Motivated by a problem arising when analysing data from quarantine searches, we explore properties of distributions of sums of independent means of independent lattice-valued random variables. The aim is to determine the extent to which approximations to those sums require continuity corrections. We show that, in cases where there are only two different means, the main effects of distribution smoothness can be understood in terms of the ratio rho_12=(e_2 n_1)/(e_1 n_2), where e_1 and e_2 are the respective maximal lattice edge widths of the two populations, and n_1 and n_2 are the respective sample sizes used to compute the means. If rho_12 converges to an irrational number, or converges sufficiently slowly to a rational number; and in a number of other cases too, for example those where rho_12 does not converge; the effects of the discontinuity of lattice distributions are of smaller order than the effects of skewness. However, in other instances, for example where rho_12 converges relatively quickly to a rational number, the effects of discontinuity and skewness are of the same size. We also treat higher-order properties, arguing that cases where rho_12 converges to an algebraic irrational number can be less prone to suffer the effects of discontinuity than cases where the limiting irrational is transcendental. These results are extended to the case of three or more different means, and also to problems where distributions are estimated using the bootstrap. The results have practical interpretation in terms of the accuracy of inference for, among other quantities, the sum or difference of binomial proportions.ρ12=(e2n1)/(e1n2)e1e2n1n2ρ12ρ12ρ12ρ12

http://www.degruyter.com/view/books/9783110275667/9783110275667.v/9783110275667.v.xml

A model for organizing cargo transportation between two node stations connected by a railway line which contains a certain number of intermediate stations is considered. The movement of cargo is in one direction. Such a situation may occur, for example, if one of the node stations is located in a region which produce raw material for manufacturing industry located in another region, and there is another node station. The organization of freight traﬃc is performed by means of a number of technologies. These technologies determine the rules for taking on cargo at the initial node station, the rules of interaction between neighboring stations, as well as the rule of distribution of cargo to the ﬁnal node stations. The process of cargo transportation is followed by the set rule of control. For such a model, one must determine possible modes of cargo transportation and describe their properties. This model is described by a ﬁnite-dimensional system of diﬀerential equations with nonlocal linear restrictions. The class of the solution satisfying nonlocal linear restrictions is extremely narrow. It results in the need for the “correct” extension of solutions of a system of diﬀerential equations to a class of quasi-solutions having the distinctive feature of gaps in a countable number of points. It was possible numerically using the Runge–Kutta method of the fourth order to build these quasi-solutions and determine their rate of growth. Let us note that in the technical plan the main complexity consisted in obtaining quasi-solutions satisfying the nonlocal linear restrictions. Furthermore, we investigated the dependence of quasi-solutions and, in particular, sizes of gaps (jumps) of solutions on a number of parameters of the model characterizing a rule of control, technologies for transportation of cargo and intensity of giving of cargo on a node station.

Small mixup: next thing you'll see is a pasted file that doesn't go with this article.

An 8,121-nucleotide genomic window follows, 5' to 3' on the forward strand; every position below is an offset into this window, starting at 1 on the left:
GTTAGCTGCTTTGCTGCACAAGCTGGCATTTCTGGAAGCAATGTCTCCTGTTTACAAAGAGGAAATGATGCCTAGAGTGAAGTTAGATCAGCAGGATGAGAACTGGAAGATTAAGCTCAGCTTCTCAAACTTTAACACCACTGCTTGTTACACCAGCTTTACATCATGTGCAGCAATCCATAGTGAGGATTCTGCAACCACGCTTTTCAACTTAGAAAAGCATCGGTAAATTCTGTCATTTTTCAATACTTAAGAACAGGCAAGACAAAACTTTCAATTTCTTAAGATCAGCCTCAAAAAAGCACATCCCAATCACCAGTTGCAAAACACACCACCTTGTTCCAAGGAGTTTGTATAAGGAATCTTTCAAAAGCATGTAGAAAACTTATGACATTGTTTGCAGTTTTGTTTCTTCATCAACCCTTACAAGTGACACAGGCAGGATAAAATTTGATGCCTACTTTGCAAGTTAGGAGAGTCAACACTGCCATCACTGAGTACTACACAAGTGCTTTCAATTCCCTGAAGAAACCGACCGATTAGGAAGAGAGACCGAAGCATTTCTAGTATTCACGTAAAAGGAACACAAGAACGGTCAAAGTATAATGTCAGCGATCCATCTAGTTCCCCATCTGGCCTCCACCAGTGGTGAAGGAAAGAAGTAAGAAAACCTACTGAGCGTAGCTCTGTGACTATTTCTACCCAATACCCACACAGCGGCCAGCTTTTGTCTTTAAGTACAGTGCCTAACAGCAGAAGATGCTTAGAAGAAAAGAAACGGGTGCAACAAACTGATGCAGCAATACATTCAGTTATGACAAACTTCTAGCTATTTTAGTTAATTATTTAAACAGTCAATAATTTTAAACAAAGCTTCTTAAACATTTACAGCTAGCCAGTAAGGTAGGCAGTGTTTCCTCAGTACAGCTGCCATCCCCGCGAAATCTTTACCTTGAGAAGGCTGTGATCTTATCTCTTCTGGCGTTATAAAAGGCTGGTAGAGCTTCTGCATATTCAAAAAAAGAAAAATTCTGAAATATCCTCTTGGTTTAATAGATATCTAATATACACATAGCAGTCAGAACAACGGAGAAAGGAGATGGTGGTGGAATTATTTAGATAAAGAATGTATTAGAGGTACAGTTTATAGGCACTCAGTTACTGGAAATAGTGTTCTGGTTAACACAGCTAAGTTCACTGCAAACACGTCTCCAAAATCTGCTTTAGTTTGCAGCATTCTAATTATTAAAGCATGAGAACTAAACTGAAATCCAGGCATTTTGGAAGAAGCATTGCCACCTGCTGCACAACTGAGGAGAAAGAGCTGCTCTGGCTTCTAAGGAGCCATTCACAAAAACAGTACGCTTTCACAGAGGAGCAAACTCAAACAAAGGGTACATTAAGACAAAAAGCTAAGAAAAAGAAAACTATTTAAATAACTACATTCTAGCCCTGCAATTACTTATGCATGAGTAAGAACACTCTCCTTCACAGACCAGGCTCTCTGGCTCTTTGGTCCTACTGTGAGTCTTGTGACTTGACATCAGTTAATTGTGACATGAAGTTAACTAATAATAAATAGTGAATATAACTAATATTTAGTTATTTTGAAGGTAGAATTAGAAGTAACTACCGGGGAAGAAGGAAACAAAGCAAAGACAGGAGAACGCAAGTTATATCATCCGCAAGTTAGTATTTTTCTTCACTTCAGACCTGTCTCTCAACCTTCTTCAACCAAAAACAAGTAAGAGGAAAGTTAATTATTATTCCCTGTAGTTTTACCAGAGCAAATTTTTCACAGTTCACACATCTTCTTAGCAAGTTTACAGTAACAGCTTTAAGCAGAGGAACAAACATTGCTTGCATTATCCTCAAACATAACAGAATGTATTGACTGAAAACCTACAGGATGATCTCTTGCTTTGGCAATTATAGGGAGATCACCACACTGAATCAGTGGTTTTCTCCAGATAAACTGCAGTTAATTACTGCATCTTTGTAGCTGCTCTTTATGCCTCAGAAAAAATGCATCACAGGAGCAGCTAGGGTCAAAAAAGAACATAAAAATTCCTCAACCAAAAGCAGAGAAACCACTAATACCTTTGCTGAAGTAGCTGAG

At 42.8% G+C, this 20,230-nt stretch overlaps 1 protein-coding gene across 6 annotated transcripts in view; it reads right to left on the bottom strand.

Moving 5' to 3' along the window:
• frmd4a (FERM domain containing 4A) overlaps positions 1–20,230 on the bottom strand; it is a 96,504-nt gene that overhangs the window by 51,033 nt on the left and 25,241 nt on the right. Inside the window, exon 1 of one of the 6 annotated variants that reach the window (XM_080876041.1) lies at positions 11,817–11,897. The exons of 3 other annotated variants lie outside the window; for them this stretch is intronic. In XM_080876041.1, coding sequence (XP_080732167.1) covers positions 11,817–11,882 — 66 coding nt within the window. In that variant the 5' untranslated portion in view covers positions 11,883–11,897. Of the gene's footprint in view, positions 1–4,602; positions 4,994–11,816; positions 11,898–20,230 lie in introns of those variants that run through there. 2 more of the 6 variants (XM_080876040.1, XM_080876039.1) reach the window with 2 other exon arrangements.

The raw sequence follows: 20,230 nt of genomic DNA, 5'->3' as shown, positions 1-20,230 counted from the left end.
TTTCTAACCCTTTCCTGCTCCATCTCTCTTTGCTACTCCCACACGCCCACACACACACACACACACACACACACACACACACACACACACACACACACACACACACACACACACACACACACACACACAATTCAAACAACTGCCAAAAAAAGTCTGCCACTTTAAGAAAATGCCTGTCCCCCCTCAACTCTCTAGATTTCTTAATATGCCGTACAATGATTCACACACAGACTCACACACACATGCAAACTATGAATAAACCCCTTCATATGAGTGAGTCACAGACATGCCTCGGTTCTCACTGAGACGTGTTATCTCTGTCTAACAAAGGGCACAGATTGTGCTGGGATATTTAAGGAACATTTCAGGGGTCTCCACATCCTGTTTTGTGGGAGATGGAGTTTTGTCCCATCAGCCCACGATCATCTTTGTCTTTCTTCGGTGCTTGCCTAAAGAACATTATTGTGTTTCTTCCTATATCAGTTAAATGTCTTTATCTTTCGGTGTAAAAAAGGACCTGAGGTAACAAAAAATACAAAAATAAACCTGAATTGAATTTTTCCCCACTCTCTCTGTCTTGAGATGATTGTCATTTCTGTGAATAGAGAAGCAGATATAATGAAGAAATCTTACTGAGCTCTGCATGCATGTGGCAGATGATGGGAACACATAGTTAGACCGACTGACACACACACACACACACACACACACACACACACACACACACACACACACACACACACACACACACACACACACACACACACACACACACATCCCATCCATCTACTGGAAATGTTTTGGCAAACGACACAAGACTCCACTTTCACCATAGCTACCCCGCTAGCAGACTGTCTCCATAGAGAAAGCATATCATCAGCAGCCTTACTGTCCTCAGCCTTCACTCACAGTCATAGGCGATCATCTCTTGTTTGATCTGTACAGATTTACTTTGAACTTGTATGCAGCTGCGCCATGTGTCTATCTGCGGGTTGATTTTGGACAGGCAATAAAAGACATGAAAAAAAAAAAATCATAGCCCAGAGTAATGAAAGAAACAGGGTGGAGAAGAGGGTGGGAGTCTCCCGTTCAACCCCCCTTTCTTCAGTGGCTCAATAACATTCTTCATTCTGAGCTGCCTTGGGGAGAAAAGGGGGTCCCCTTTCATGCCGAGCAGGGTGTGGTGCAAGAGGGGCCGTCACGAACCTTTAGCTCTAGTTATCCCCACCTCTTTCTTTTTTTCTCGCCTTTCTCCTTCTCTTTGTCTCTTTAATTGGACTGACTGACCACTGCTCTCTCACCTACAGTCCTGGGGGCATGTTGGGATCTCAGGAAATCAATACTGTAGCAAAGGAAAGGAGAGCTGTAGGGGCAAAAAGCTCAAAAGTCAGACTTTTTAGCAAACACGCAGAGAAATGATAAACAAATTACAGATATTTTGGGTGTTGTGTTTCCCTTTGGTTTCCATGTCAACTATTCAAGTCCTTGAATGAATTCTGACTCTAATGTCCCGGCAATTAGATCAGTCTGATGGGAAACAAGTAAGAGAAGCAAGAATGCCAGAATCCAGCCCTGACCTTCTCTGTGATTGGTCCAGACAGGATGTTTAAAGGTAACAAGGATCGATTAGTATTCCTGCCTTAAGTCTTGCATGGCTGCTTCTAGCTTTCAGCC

This proceedings publication is a compilation of selected contributions from the “Third International Conference on the Dynamics of Information Systems” which took place at the University of Florida, Gainesville, February 16–18, 2011. The purpose of this conference was to bring together scientists and engineers from industry, government, and academia in order to exchange new discoveries and results in a broad range of topics relevant to the theory and practice of dynamics of information systems. Dynamics of Information Systems: Mathematical Foundation presents state-of-the art research and is intended for graduate students and researchers interested in some of the most recent discoveries in information theory and dynamical systems. Scientists in other disciplines may also benefit from the applications of new developments to their own area of study.